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"Poised between intransigent scepticism and uncritical credulity, it [science fiction] is par excellence the literature of the open mind."
- John Brunner

Xixtline  
  Venusian drug provides a rejuvenate effect.  

Mankind has dreamed of youth eternal for millennia, if not forever. SF writers do, too.

Ham Hammond was a trader...

He was, in fact, trading with the natives for the spore-pods of the Venusian plant xixtchil, from which terrestrial chemists would extract trihydroxyl-tertiary-tolunitrile-beta-anthraquinone, the xixtline or triple-T-B-A that was so effective in rejuvenation treatments.

He was pursuing no such abstractions, but the good, solid lure of wealth. Ham was young and sometimes wondered why rich old men—and women—would pay such tremendous prices for a few more years of virility, especially as the treatments didn’t actually increase the span of life, but just produced a sort of temporary and synthetic youth.

Gray hair darkened, wrinkles filled out, bald heads grew fuzzy, and then, in a few years, the rejuvenated person was just as dead as he would have been, anyway. But as long as triple-T-B-A commanded a price about equal to its weight in radium, why, Ham was willing to take the gamble to obtain it.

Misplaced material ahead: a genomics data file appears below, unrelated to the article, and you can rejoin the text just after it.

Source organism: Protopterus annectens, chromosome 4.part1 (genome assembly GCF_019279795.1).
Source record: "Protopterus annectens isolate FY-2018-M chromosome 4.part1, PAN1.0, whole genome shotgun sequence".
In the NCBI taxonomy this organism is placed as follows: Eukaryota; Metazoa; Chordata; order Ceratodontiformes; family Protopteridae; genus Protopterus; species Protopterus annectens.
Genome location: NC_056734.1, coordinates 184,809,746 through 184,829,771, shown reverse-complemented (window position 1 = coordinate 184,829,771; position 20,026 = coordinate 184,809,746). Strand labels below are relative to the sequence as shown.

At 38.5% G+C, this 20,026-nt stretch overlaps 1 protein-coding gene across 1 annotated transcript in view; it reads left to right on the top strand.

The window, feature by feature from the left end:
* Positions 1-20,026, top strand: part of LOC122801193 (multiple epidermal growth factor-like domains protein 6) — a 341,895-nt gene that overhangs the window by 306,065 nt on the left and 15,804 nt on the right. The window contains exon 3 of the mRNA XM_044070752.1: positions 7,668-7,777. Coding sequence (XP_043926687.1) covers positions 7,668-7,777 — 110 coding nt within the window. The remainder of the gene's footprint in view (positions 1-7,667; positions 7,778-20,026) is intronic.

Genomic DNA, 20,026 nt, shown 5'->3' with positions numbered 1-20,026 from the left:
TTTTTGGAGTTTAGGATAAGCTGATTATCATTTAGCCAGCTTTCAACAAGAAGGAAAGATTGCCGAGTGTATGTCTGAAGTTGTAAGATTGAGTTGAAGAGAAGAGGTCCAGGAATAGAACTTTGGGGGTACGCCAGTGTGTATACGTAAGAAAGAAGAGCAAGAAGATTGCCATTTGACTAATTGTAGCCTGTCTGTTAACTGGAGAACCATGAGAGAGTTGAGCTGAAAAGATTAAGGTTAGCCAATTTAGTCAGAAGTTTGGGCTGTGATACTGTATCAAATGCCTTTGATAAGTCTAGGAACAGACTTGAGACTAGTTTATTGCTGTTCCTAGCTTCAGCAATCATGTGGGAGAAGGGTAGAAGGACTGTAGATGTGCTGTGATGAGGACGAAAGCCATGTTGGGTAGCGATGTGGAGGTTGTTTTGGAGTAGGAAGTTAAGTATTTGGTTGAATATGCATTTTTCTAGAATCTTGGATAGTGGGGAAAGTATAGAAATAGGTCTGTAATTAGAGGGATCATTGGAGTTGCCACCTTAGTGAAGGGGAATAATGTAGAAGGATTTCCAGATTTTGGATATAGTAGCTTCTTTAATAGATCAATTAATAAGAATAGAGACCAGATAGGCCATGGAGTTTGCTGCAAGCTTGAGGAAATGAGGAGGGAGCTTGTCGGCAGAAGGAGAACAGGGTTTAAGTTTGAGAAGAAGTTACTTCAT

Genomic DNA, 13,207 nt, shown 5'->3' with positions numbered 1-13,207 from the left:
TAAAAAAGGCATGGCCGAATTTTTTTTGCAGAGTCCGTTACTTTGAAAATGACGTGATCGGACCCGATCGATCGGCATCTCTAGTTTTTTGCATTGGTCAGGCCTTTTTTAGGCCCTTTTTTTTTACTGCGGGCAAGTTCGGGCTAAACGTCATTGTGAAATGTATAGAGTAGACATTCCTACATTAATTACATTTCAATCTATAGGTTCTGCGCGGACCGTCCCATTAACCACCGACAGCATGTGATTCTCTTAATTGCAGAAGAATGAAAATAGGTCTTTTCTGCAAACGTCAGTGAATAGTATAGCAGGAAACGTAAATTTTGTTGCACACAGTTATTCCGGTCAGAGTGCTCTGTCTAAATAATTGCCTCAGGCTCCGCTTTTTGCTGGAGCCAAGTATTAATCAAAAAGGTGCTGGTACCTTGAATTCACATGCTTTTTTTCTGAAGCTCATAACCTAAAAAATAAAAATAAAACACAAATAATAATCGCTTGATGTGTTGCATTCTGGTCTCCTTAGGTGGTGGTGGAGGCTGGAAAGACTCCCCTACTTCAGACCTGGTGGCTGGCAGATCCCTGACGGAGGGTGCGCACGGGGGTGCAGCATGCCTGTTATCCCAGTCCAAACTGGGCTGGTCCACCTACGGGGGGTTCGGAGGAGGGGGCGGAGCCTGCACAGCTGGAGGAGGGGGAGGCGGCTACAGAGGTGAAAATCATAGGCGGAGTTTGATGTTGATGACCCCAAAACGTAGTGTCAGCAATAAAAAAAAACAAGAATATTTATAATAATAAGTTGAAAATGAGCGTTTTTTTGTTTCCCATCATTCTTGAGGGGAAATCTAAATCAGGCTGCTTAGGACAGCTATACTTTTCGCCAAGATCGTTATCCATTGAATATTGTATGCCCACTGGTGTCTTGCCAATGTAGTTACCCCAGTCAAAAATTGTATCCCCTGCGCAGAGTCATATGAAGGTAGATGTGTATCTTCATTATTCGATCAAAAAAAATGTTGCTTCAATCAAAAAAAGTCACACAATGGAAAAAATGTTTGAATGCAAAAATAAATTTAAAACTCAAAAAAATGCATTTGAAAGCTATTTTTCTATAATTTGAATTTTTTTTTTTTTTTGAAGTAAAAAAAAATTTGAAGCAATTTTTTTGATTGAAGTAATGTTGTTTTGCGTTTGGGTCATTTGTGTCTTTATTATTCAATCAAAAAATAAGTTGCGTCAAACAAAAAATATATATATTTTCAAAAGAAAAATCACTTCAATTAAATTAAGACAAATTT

From Parasite Planet, by Stanley G. Weinbaum.
Published by Astounding Stories in 1935
Additional resources -

Compare to anti-gerasone from Kurt Vonnegut's Tomorrow and Tomorrow and Tomorrow, young-forever from A World Out Of Time by Larry Niven, the Sprung-Samser treatments from This Immortal by Roger Zelazny and of course the anti-agathics from James Blish's excellent series Cities in Flight.

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  More Ideas and Technology from Parasite Planet
  More Ideas and Technology by Stanley G. Weinbaum
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